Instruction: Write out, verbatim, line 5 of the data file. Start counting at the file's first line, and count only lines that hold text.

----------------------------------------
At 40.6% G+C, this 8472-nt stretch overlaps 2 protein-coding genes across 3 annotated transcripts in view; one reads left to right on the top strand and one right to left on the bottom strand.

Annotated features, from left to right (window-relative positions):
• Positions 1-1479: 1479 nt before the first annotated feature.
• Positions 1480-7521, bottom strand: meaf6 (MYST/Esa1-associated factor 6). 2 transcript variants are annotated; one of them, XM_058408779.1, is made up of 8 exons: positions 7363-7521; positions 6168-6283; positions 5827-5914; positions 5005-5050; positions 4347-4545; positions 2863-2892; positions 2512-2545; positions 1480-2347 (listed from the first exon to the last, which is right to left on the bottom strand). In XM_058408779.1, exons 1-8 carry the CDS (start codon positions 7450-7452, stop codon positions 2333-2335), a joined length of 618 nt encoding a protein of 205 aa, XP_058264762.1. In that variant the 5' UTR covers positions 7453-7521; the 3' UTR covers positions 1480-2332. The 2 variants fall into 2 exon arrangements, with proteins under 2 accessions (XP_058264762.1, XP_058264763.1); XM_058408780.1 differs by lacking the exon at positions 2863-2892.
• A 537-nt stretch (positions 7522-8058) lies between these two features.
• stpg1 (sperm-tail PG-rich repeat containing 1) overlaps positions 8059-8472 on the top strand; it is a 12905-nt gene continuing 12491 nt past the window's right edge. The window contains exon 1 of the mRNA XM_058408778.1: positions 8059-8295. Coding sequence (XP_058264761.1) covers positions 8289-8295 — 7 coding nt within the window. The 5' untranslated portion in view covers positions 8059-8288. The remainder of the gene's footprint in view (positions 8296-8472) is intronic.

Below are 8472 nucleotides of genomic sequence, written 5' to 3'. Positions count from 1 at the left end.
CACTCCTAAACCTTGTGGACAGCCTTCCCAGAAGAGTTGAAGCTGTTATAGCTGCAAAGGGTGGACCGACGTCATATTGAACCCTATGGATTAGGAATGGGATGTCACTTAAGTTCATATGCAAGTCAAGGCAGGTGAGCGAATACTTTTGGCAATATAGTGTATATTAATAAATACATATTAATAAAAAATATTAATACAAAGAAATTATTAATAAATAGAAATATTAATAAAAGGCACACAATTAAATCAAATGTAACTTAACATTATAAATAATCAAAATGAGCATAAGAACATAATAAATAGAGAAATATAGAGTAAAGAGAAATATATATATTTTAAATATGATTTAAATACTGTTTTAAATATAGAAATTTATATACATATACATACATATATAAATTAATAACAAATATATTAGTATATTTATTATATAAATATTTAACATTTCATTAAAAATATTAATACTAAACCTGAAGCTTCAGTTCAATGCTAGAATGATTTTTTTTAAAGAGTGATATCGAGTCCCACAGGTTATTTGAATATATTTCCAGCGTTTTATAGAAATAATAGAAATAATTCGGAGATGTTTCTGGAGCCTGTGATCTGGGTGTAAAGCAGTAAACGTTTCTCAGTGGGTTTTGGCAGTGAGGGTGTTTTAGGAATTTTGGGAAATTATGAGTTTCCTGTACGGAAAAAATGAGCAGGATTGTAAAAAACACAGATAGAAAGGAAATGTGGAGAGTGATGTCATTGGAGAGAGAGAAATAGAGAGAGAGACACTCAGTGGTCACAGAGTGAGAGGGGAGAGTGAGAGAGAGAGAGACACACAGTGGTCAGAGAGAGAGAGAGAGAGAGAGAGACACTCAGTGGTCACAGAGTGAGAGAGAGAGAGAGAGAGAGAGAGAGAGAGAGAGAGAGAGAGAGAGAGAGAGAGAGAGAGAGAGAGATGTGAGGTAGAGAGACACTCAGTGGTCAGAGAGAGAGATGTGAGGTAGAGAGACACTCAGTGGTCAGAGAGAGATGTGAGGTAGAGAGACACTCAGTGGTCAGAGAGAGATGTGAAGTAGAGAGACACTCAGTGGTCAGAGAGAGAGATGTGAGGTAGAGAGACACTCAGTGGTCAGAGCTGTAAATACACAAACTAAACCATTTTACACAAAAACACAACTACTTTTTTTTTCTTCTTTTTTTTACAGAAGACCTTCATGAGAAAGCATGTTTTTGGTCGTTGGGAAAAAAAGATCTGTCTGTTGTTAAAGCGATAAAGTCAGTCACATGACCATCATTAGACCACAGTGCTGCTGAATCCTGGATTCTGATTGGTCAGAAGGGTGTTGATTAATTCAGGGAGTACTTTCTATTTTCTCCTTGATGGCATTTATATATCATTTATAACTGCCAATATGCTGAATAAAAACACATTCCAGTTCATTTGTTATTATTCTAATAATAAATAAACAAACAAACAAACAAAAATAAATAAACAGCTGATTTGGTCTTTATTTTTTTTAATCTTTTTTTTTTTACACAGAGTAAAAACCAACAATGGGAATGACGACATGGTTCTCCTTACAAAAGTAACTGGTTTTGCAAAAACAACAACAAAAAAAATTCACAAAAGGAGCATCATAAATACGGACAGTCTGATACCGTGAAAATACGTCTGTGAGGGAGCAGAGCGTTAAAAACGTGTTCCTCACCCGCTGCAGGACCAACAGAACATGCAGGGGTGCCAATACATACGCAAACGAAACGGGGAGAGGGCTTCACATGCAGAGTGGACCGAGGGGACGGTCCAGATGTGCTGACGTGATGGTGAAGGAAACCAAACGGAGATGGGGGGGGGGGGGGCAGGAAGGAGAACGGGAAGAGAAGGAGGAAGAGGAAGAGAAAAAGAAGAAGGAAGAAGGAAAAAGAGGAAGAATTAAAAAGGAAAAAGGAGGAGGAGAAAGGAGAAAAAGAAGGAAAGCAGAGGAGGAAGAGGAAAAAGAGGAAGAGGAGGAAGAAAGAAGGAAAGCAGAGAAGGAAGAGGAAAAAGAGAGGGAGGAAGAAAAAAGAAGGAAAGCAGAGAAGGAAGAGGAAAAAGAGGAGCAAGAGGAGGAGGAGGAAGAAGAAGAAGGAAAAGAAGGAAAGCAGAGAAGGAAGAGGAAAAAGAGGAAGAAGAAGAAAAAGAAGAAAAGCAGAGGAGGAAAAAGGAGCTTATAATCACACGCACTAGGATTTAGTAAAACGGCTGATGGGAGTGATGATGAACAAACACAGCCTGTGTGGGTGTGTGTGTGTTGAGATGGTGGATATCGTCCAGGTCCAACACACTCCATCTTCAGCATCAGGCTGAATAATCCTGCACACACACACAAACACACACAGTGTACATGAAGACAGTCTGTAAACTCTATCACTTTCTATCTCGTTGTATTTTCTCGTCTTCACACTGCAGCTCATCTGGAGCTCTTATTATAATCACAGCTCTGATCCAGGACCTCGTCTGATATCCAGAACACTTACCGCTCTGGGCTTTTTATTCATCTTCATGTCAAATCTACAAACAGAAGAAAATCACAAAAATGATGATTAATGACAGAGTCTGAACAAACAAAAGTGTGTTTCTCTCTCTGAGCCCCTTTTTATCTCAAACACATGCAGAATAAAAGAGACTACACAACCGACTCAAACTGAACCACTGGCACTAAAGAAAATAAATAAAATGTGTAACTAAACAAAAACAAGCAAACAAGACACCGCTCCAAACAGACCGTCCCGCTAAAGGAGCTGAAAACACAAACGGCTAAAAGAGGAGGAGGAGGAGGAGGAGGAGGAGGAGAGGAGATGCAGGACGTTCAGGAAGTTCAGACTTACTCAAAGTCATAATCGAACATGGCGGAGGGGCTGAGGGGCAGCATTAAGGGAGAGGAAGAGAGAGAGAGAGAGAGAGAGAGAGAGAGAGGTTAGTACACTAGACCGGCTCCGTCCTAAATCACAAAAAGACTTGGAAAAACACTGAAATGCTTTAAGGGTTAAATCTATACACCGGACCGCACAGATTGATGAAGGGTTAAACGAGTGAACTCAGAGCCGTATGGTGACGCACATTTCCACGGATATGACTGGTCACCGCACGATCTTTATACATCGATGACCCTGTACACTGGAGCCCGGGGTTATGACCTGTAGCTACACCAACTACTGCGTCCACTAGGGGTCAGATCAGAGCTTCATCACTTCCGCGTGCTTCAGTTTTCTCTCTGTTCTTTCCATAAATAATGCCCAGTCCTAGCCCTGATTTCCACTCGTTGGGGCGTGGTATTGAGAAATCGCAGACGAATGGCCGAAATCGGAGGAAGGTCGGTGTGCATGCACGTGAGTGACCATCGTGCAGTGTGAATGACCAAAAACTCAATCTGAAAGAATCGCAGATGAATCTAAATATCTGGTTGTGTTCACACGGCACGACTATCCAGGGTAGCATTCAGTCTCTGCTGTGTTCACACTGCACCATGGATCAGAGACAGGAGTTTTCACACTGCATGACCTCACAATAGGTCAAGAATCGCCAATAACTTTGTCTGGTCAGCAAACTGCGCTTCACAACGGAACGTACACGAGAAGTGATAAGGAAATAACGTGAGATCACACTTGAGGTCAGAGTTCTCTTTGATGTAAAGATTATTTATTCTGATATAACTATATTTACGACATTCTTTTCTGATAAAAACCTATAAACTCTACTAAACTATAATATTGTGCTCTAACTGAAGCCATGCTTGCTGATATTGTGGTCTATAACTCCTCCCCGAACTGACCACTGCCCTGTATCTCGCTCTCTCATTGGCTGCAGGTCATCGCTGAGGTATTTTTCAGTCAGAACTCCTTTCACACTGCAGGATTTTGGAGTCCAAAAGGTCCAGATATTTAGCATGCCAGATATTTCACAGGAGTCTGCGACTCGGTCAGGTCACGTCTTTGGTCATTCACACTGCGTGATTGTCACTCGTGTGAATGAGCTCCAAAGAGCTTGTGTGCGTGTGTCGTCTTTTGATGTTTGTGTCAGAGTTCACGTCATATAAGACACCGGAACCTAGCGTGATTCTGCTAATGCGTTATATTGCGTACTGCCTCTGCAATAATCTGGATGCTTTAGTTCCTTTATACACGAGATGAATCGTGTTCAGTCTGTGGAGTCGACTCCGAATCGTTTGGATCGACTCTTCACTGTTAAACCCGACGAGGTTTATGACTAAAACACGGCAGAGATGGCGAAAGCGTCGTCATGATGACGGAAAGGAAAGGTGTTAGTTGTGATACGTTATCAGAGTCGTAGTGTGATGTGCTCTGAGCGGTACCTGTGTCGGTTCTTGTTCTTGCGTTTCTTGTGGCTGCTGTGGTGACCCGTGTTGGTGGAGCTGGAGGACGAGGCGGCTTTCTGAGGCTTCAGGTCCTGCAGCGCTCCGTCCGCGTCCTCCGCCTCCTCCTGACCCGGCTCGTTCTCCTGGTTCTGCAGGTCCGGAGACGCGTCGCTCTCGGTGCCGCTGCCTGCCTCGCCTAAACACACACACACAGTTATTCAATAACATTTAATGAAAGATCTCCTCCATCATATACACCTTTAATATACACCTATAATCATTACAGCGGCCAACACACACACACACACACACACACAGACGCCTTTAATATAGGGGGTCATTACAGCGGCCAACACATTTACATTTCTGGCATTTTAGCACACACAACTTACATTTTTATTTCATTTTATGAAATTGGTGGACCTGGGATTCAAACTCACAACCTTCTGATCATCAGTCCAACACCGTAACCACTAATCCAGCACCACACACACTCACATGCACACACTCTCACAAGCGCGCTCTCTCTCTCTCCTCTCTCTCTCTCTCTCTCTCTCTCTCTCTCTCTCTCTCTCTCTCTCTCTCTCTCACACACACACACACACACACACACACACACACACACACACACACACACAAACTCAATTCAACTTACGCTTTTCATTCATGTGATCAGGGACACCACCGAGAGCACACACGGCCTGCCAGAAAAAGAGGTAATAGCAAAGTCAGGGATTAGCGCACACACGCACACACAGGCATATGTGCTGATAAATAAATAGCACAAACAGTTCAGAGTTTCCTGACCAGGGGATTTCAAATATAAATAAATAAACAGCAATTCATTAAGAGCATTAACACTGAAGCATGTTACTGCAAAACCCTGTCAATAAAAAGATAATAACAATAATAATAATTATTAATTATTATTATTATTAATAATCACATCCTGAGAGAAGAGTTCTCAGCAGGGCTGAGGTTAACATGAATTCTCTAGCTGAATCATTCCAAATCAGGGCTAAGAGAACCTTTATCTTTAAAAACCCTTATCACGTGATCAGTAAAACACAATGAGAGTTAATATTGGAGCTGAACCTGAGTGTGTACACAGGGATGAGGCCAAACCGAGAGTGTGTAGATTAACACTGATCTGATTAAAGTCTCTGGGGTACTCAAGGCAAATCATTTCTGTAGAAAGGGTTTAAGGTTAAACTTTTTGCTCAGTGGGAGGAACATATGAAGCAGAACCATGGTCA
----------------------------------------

• A 537-nt stretch (positions 7522-8058) lies between these two features.